Basil owner dishes on his new brewery and Park Circle restaurant

Say Munkle

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1070 E. Montague Ave. is where Basil owner Henry Eang will open his Vietnamese restaurant - GOOGLE STREET VIEW
  • Google Street View
  • 1070 E. Montague Ave. is where Basil owner Henry Eang will open his Vietnamese restaurant

After some property record sleuthing by our own Paul Bowers, this morning we got Basil co-owner Henry Eang to confirm that he is, indeed, opening a new restaurant in Park Circle. 

The owner of five Thai restaurants (two in North Carolina, two in Charleston, and one in Columbia) tells us he's adding Vietnamese to his dining portfolio with his latest spot slated to open at 1070 East Montague Ave. 

"Park Circle is very unique," Eang says. "It's growing rapidly, and I think locals will support our new concept." Eang hopes to have the restaurant open before the end of the year.



But that's not his only project in the works. As the Post & Courier's Warren Wise first reported, Eang and partner Palmer Quimby are also opening a new brewery at 1513 Meeting St. this year. 
Eang and partner Palmer Quimby will open Munkle brewery this fall at 1513 Meeting St. - GOOGLE STREET VIEW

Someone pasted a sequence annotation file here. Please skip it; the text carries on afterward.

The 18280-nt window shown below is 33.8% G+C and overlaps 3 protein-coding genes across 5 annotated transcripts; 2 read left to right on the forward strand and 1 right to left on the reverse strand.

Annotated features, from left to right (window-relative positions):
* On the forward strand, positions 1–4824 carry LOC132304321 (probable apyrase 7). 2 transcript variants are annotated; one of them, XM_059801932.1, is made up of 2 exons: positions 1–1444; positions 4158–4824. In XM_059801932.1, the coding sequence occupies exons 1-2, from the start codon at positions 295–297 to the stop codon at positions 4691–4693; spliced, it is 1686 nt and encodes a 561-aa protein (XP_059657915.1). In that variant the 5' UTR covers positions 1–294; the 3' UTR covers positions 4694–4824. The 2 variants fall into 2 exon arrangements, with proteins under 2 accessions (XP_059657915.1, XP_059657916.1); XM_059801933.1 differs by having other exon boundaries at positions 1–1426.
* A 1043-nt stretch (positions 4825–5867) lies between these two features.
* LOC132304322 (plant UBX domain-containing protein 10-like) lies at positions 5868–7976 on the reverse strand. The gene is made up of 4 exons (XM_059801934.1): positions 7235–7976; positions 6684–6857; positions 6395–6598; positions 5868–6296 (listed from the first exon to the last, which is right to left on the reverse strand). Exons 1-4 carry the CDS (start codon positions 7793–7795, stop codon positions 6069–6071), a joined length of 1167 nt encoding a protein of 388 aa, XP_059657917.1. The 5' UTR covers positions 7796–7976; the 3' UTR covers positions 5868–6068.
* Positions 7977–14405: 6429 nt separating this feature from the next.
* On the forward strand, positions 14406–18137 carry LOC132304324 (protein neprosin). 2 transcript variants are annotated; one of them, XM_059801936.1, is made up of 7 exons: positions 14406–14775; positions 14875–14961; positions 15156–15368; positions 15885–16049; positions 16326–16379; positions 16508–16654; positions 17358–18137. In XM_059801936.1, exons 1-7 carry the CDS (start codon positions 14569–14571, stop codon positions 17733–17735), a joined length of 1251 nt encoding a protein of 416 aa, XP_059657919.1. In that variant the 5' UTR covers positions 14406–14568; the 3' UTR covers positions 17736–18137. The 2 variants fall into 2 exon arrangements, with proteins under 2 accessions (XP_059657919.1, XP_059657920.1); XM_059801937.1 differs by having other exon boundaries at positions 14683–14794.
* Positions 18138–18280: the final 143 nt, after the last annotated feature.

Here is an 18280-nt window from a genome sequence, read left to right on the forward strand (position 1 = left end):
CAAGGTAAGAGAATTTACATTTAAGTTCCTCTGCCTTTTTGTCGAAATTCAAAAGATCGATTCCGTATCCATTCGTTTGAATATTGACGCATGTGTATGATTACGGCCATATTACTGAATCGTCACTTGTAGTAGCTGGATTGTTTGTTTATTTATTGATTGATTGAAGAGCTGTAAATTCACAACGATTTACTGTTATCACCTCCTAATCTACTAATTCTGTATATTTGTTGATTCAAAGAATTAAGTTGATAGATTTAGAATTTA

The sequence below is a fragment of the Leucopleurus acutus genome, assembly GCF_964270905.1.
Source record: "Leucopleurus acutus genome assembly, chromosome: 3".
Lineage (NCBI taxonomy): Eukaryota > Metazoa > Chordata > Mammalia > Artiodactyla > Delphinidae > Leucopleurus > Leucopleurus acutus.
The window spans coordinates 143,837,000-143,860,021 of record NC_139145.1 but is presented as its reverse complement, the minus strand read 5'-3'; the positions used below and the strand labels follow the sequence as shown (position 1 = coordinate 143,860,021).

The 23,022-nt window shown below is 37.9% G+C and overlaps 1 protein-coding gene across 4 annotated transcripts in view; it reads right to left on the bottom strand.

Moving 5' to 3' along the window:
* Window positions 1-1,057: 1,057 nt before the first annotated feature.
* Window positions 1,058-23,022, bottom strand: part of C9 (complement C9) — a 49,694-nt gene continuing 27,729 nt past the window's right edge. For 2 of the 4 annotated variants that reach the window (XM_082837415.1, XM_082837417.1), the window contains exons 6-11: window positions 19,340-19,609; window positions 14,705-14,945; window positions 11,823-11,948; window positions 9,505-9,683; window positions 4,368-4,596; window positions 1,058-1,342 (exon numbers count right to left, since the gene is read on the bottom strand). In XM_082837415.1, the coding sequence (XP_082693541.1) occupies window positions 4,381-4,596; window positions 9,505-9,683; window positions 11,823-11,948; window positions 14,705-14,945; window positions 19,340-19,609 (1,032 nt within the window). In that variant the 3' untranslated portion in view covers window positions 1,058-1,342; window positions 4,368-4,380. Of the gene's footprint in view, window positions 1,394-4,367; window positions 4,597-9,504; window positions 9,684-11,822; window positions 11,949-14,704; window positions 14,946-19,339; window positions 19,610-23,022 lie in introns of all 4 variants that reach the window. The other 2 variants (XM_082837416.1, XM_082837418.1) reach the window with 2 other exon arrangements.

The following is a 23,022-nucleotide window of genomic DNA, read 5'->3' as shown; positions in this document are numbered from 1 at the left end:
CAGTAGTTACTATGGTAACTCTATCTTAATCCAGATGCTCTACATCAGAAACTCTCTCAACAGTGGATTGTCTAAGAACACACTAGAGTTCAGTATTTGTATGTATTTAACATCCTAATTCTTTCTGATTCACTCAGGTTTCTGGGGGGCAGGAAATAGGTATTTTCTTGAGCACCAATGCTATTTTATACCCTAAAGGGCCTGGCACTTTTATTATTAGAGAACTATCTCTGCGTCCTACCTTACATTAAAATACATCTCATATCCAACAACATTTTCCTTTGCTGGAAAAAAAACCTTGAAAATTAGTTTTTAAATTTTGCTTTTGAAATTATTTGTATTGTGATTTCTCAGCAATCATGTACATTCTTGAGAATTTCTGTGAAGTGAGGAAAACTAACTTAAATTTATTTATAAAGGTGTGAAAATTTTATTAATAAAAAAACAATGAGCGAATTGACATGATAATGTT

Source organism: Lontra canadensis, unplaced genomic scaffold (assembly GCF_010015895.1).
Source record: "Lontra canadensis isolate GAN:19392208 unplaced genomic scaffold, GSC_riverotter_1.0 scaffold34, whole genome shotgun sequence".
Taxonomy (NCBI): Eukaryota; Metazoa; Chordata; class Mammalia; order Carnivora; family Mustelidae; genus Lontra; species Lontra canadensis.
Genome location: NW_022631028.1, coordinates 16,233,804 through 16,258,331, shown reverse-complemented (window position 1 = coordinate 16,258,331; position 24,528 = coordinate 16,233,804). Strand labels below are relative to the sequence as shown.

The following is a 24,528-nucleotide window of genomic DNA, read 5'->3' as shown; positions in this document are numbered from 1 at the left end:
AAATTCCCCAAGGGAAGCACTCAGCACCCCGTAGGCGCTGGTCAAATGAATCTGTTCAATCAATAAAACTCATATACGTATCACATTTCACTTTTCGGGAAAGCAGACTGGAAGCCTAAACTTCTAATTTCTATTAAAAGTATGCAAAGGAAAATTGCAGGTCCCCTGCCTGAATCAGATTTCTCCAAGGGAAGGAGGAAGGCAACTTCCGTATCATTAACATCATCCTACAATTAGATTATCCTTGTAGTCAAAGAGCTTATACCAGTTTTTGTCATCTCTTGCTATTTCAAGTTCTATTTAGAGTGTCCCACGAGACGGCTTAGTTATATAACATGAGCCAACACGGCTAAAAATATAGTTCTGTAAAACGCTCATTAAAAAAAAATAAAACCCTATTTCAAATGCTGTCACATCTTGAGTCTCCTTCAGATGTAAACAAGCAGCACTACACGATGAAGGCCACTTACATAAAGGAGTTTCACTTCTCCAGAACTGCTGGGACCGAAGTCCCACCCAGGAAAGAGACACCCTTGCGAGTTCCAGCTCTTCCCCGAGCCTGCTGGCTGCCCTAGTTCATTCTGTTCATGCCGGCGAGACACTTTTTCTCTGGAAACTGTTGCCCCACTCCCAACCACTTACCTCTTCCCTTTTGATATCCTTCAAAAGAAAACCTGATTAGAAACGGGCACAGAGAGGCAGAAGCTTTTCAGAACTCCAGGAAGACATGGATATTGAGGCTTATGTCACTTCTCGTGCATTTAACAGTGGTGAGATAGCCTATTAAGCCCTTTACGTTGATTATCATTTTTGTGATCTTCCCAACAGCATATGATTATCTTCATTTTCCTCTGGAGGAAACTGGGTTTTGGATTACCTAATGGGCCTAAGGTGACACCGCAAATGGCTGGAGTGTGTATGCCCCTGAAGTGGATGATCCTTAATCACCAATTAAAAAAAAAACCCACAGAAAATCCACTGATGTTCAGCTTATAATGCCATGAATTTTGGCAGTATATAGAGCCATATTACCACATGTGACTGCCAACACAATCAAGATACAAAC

• Google Street View
  • Eang and partner Palmer Quimby will open Munkle brewery this fall at 1513 Meeting St.

"It's going to be called Munkle," Eang says. Come again? Quimby explains the name.

"My uncle is my best friend, and we were born only three months apart," says Quimby, the former manager of Chai's Lounge. Suffice to say, Quimby's grandfather's third wife had a baby, Rob Donehue, at the same time Quimby was born. The two boys became fast friends and stayed close growing up. Then, when they'd finished school, Donehue decided to move to Michigan and become an Episcopal monk.

Still with us? OK.

"The first year he was there, he found all this brewing equipment in the basement of the abbey," says Quimby. "So he asked the abbot if he could start brewing beer and the abbot said absolutely."

The monk got involved in home brewing clubs and used his free time — in between prayer — honing his craft. When he'd come to Charleston to visit Quimby, the two would brew together. 

"A month before his final vows, he decided to leave the monastery," says Quimby. Now Donehue is finishing his seminary degree at Sewanee, which is all to say, the name of the brewery is in honor of him, the man who got Quimby interested in beer in the first place. "My uncle," he says, "the monk — Munkle." Need a beer to process that one? You'll have to wait until this fall. That's when Quimby hopes the new brewery will open joining possibly six other new area breweries now the works. 

But even with the continuing beer boom Quimby doesn't think the city's reached a tipping point yet.

"I think there's plenty of room right now," he says. "The good breweries will stick around. There's no reason Charleston can't support 15 or 16 breweries."


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